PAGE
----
Getting turned down for a job can be disheartening at the best of times and downright devastating at the worst.
Rejection is particularly frustrating if it comes after you went to the trouble of attending a job interview - making it to the very end of the process only to fall at final hurdle can be a bitter pill to swallow.
That being said, life is a never-ending learning experience, and there can be victory in defeat - even when it comes to not getting the job.
Why ask for feedback after interview rejection?
Swallowing your pride and asking 'why?' takes real bravery. After all, you bared your soul in the interview, attempted to sell yourself based on your best qualities, and got turned down all the same – it's hard not to take that personally.
Surely asking your rejectors to elaborate on their decision is akin to asking an ex why they decided to dump you in favour of someone else?
Well, luckily, it needn't be quite as fraught an experience as that.
The benefits of asking for feedback after a job interview
Asking for feedback after a job interview can actually be very helpful on a number of levels. While it may seem like you're willingly rubbing salt into your own unemployable wounds, there are a variety of benefits to be had:
Discover what worked (and what didn't)
Knowing what went well and what didn't can be a great way to streamline your approach to future job applications, and identifying key areas that are in need of improvement can help you to fill in any gaps in your interview game.
If you knocked it out of the park with your presentation skills but struggled to answer their questions about the business, you know to do more revision next time. On the other hand, if you lacked a skill that the other candidate had, you may want to look into mastering that skill for yourself.
It may not even have had anything to do with your skills at all: it could have been a single throwaway comment that irked the interviewer, or the fact you'd neglected to shave that morning. Either way, clarity can help you right your wrongs and ensure lightning doesn't strike twice.
Learn something new
Thorough feedback is frequently helpful, but sometimes, it can be outright enlightening.
From body language to bad habits, asking for comments on your interview performance could lead you to find out something new about yourself that you didn't know about before. This will allow you to work on yourself if necessary.
Whether it's unconsciously doodling on your notepad, not maintaining eye contact out of sheer nerves, or simply seeming disinterested in an attempt to present yourself as calm, brutally honest feedback can make for great constructive criticism.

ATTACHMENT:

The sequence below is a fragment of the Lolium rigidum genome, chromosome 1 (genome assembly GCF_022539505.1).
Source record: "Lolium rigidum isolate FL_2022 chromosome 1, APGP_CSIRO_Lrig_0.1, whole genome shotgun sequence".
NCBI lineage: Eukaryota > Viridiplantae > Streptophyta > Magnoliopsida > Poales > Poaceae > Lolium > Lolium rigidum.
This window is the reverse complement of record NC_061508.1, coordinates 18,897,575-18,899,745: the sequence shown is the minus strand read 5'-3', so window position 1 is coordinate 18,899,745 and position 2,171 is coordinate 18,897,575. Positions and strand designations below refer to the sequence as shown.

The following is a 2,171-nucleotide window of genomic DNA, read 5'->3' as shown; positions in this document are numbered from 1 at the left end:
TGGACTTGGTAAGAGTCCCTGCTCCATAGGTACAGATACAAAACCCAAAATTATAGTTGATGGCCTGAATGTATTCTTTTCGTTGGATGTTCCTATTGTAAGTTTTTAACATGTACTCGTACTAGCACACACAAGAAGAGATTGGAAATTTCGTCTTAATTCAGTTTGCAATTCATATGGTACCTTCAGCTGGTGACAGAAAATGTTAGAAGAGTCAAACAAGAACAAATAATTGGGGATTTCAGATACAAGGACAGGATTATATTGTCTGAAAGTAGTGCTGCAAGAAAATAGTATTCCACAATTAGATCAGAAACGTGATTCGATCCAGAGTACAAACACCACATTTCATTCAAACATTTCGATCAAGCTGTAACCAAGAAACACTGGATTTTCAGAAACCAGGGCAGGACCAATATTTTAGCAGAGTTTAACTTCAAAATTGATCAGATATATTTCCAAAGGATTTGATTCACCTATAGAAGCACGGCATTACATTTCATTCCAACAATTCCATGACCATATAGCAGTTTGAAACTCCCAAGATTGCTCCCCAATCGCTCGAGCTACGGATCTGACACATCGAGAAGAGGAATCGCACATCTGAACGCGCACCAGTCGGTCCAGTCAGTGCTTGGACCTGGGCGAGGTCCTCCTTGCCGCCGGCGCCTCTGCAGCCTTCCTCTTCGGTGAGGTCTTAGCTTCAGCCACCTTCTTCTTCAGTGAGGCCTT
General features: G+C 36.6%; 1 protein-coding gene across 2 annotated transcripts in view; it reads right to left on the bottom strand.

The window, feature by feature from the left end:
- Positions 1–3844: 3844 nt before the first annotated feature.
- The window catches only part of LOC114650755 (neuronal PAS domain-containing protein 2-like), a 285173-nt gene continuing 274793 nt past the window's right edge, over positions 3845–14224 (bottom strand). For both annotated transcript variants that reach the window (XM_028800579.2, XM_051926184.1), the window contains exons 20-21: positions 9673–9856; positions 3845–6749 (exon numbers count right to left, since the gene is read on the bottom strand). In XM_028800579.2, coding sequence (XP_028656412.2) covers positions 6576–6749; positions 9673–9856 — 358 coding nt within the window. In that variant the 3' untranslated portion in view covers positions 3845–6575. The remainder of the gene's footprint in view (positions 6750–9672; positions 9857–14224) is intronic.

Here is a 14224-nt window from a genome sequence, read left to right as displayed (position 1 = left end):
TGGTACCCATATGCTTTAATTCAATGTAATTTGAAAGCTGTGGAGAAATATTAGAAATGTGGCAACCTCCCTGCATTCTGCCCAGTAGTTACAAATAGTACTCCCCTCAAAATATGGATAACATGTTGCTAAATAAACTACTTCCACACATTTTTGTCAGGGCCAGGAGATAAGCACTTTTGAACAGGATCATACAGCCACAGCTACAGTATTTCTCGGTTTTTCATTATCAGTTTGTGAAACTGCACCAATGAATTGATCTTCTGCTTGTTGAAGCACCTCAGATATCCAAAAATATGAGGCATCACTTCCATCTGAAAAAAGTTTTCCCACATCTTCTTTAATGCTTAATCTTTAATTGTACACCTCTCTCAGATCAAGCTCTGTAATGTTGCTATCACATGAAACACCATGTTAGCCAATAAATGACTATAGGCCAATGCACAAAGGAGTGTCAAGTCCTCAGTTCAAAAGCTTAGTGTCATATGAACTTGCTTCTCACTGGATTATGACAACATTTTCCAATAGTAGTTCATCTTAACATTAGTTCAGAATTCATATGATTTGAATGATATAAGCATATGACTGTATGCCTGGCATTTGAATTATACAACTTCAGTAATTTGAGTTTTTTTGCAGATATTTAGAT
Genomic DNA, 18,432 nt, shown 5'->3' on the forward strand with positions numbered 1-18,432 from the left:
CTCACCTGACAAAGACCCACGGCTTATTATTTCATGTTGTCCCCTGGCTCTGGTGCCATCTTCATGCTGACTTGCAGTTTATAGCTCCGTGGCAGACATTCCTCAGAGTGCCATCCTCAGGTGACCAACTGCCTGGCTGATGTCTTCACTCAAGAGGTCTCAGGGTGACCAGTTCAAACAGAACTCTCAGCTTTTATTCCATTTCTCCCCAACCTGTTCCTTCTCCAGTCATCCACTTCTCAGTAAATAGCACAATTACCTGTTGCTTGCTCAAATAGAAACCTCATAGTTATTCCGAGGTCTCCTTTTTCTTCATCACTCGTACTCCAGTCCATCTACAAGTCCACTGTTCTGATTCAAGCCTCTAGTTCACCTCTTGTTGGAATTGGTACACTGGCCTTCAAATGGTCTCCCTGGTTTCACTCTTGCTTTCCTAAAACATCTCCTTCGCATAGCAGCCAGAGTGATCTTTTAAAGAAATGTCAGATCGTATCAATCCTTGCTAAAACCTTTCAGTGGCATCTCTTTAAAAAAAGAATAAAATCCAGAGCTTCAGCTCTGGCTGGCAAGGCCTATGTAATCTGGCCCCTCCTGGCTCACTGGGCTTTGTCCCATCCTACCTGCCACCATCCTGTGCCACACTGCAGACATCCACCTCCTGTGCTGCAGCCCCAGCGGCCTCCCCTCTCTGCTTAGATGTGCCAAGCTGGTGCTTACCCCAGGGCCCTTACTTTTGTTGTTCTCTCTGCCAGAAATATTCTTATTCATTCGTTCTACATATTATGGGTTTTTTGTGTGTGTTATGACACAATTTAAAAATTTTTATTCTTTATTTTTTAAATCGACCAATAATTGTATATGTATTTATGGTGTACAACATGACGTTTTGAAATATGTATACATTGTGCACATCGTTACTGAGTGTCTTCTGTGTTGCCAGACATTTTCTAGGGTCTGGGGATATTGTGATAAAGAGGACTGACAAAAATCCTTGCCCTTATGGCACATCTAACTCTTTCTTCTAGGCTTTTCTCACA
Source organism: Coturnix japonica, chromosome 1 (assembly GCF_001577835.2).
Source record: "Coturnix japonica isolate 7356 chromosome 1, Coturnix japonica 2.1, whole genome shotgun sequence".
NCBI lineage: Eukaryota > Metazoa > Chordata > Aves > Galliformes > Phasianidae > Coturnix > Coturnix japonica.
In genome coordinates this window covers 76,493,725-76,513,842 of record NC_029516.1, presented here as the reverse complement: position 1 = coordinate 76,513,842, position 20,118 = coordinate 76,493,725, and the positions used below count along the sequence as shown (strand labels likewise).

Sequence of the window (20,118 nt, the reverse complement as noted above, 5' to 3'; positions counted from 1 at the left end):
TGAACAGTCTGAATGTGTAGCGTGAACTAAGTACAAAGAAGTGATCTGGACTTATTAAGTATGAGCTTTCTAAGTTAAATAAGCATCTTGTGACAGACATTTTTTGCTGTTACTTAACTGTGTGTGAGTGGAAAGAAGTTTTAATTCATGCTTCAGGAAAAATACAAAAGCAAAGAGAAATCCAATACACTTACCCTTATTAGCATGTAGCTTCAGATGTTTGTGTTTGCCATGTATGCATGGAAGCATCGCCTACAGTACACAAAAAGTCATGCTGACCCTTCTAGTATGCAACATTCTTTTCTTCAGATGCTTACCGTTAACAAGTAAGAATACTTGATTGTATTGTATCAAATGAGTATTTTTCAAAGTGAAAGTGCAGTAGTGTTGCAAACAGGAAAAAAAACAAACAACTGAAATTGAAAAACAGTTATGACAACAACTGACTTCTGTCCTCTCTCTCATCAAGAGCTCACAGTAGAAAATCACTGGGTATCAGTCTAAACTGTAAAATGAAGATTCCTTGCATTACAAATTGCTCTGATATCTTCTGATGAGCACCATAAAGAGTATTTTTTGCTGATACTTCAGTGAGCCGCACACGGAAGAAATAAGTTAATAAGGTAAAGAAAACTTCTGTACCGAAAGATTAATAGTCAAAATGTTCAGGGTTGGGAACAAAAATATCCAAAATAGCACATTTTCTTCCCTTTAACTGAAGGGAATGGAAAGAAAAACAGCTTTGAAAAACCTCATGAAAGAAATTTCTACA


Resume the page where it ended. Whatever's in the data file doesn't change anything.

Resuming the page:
Find out what they want
Interviewer feedback can be a great way to gauge exactly what employers are looking for (and then make sure you present it in future interviews).
If your interviewer informs you that you seemed too brash and self-assertive, try to reign it in a bit next time. If your suit was too loud, tone it down in future. If your handshake was too weak, train up those forearms!
Whatever feedback you are given is a peek behind the curtain at what other employers are likely to be looking for too, so take note and be sure to tick those boxes on your next attempt.
Leave the door open
A willingness to learn and better yourself is a great trait to have. Actively seeking ways to improve yourself can leave a lasting impression on a potential employer.
If this is a company you really want to work for or a vacancy you are hoping will crop up again, asking for feedback in a polite and grateful manner could leave the door open to future opportunities.
You never know - the successful candidate may not last, and a positive parting of ways now could leave you first in line for a call-up.
How to ask for feedback after an interview
While the setback of job rejection can leave a fresh scar that's particularly tender to the touch, it's important to remain calm, level-headed, and - above all - courteous in your response. This is far easier to do via email, so if possible, go down the digital route rather than making a phone call.
That being said, there are a few things to keep in mind when you're responding to a rejection email. Firstly, remember that their mind is made up by this point and this isn't a window to make them reconsider. Instead, use your response as an opportunity to further endear yourself and leave them with a lasting positive impression.
Display your gratitude for the time they gave you and, if you do choose to relay your disappointment, be sure to do so in a manner that is friendly and reinforces your desire to hopefully work together in the future.
Employers are far more likely to respond to your request if a) you are genuine in your response, and b) you present yourself as a potential candidate for the future. The interviewers have already invested time in you throughout this process, and a positive farewell could still result in good things to come.
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